Named after Willem Cornelius van Ryneveld – appointed Civil Commissioner in 1828 in Graaff-Reinet. From 1834 to shortly before his death in 1852 he was the resident Magistrate. The Coldstream Guards camped here during the Anglo Boer War. By 7 January 1901 there were some 2000 troops, mainly mounted, encamped on the slopes of Magazine Hill and on Van Ryneveld’s Square.
Our town is special in so many ways:
Khoi and San – this area of the Karoo was initially inhabited by Khoi and San groups as can be derived from the many rock art etchings found in the area as well as documented accounts of the first Europeans that arrived here.
1652- Dutch East India Company (VOC) establishes a refreshment station where Cape Town is today. The town grew and farmers started moving inland to look for grazing for their livestock. They were the original “Trek Boers”. They came into contact with local tribes and clashed for fresh water, grazing and wild animals for the pot.
1779 – Trek Boers have moved far to the East of Cape Town, along the coast and inland, and clashed with the local Xhosa groups in what was to become the First Frontier War.
1786 – The border between the Trek Boers and Xhosa was settled as the Great Fish River, but of course there were further battles. The district needed protection and administration, as well as infrastructure such as schools and churches, hospitals and trading posts for the farmers – and thus the establishment of Graaff-Reinet.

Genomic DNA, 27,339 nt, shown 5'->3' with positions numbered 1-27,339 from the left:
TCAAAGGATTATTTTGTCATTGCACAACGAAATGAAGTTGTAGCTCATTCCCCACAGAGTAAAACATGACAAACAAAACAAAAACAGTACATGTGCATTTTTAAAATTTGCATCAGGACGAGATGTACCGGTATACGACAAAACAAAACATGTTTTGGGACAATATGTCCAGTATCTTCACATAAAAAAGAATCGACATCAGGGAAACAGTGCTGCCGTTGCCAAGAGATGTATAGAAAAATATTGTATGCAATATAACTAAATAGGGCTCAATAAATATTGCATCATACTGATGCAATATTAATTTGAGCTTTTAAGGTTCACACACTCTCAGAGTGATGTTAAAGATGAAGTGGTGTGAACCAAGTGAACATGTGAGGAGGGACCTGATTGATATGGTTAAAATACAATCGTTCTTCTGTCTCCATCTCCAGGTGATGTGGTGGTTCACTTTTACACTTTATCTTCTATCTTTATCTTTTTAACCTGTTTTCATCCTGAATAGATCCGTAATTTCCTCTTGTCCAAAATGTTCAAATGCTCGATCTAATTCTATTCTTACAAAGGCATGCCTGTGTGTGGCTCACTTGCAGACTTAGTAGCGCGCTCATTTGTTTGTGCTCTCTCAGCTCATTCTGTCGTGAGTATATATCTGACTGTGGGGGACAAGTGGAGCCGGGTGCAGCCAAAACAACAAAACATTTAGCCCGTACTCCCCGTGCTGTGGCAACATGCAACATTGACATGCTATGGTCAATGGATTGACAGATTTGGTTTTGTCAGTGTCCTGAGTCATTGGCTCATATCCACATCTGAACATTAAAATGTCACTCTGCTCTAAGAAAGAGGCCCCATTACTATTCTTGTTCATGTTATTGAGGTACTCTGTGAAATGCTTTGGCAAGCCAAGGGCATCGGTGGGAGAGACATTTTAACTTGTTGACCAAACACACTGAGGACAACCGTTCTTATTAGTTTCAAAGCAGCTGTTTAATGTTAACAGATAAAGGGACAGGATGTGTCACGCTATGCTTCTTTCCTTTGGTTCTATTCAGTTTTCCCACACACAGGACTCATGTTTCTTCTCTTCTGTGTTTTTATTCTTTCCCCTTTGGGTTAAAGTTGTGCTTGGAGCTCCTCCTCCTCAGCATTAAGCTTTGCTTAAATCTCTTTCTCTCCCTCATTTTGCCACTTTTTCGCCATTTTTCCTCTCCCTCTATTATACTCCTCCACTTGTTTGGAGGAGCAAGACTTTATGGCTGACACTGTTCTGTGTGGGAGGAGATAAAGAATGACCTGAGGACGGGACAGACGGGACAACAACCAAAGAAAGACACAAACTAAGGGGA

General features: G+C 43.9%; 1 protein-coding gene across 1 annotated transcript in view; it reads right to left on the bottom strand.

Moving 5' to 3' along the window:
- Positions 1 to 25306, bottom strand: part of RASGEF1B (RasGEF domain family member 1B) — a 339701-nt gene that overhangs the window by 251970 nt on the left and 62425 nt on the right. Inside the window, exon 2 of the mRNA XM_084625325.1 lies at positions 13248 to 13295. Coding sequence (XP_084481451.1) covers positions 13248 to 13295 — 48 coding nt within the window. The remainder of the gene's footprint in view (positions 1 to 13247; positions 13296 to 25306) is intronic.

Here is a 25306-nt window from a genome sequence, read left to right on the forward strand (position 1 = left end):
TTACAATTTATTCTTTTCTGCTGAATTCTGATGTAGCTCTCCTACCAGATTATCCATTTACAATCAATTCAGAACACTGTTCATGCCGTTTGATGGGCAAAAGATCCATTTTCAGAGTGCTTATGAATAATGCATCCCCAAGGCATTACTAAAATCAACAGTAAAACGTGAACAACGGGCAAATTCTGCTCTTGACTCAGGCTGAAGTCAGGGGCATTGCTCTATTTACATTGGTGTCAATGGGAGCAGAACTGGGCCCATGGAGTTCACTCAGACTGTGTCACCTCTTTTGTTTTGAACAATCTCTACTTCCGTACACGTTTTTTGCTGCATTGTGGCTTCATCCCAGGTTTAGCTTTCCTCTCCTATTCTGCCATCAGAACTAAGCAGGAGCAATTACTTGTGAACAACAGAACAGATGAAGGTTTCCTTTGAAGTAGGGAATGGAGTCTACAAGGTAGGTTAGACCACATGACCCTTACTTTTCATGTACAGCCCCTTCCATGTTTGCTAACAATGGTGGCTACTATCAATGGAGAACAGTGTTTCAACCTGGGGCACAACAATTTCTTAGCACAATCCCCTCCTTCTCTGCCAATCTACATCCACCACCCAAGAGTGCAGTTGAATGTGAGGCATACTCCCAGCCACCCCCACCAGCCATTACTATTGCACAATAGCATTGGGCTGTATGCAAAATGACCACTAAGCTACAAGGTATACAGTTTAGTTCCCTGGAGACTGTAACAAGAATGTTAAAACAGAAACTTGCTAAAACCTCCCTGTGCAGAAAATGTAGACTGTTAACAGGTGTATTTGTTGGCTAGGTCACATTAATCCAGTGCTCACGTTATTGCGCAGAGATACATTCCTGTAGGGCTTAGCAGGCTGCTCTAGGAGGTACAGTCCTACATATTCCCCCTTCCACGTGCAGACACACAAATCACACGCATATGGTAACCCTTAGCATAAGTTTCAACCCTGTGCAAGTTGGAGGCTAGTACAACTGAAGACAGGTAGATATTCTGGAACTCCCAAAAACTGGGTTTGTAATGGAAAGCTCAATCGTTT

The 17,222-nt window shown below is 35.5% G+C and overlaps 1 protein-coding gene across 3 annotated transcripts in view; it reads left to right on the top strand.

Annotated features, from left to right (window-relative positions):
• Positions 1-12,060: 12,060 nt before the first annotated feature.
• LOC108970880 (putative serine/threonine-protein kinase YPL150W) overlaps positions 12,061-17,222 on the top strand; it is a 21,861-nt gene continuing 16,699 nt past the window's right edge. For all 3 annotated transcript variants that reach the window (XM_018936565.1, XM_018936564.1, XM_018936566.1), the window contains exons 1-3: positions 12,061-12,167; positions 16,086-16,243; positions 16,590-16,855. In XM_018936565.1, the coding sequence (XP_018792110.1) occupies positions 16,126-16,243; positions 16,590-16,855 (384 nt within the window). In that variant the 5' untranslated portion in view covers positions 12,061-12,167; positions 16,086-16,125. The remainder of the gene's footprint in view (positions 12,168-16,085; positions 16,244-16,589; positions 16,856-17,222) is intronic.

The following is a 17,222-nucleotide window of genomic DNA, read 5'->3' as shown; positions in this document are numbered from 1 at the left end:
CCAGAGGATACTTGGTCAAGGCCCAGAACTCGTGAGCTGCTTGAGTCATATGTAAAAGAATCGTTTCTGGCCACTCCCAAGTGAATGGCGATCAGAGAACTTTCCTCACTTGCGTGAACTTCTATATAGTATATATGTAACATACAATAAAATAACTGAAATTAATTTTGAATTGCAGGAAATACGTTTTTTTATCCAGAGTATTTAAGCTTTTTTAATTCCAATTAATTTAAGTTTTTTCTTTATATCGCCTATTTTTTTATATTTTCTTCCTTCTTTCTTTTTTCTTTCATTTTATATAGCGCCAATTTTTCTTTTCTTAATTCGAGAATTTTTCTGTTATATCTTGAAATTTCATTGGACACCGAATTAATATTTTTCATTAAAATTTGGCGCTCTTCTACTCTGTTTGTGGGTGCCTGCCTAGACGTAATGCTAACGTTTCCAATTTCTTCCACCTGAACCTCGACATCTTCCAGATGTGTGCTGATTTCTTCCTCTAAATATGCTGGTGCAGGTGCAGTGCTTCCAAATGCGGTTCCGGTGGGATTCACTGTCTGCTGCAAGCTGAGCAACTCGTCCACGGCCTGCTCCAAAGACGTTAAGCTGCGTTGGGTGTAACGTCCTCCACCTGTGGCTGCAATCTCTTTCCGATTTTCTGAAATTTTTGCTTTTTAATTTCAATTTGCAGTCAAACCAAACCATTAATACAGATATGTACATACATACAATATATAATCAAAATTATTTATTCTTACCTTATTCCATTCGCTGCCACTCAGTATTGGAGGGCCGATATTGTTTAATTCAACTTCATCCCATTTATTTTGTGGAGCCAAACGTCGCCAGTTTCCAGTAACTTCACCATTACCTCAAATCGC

Mauritz Hermann Otto Woeke was sent to establish a Drostdy (seat of local government) and bought the land from farmer Dirk Coetzee*. The Drostdy was proclaimed by the Governor, Cornelis Jacob van der Graaffe (hence the name: combination with his surname and his wife’s surname: Cornelia Rijnet). The district was the fourth in the Cape Colony (Cape Town, Stellenbosch (1685) and Swellendam (1745) – all between 450km – 600 km from Graaff-Reinet) and covering a huge 130 000km2 .
The Drostdy, a jail, public offices and homesteads were built from clay, mud and reeds. Everything was handmade or locally grown.
1789 – There was a long drought during this time, as well as another Xhosa invasion which made the Landdrost Woeke’s work challenging. Families moved into town for protection and put strain on the towns infrastructure.
1793 – Christiaan Maynier became landdrost. After the Second Frontier War, many farmers were unhappy and wanted revenge.
1795 – 6 July – Willem Prinsloo and six other men proclaimed Graaff-Reinet an independent colony. The new leader, Head of the National Assembly, David Gerotz.
In the same year, Britain took control of the Cape Colony.
1803-1804 – British gave control to the Batavian Republic and Andries Stockenström became landdrost. Stockenström and later his son made huge strides in improving living conditions in the town. Reinet House and the Drostdy was built.
1835 – Dutch farmers and Burghers (Afrikaners) were unhappy with the British government’s handling of the frontier problems, the abolition of slavery and increasing taxes. Several thousand people packed up their belongings in ox wagons and moved north – the start of the Great Trek.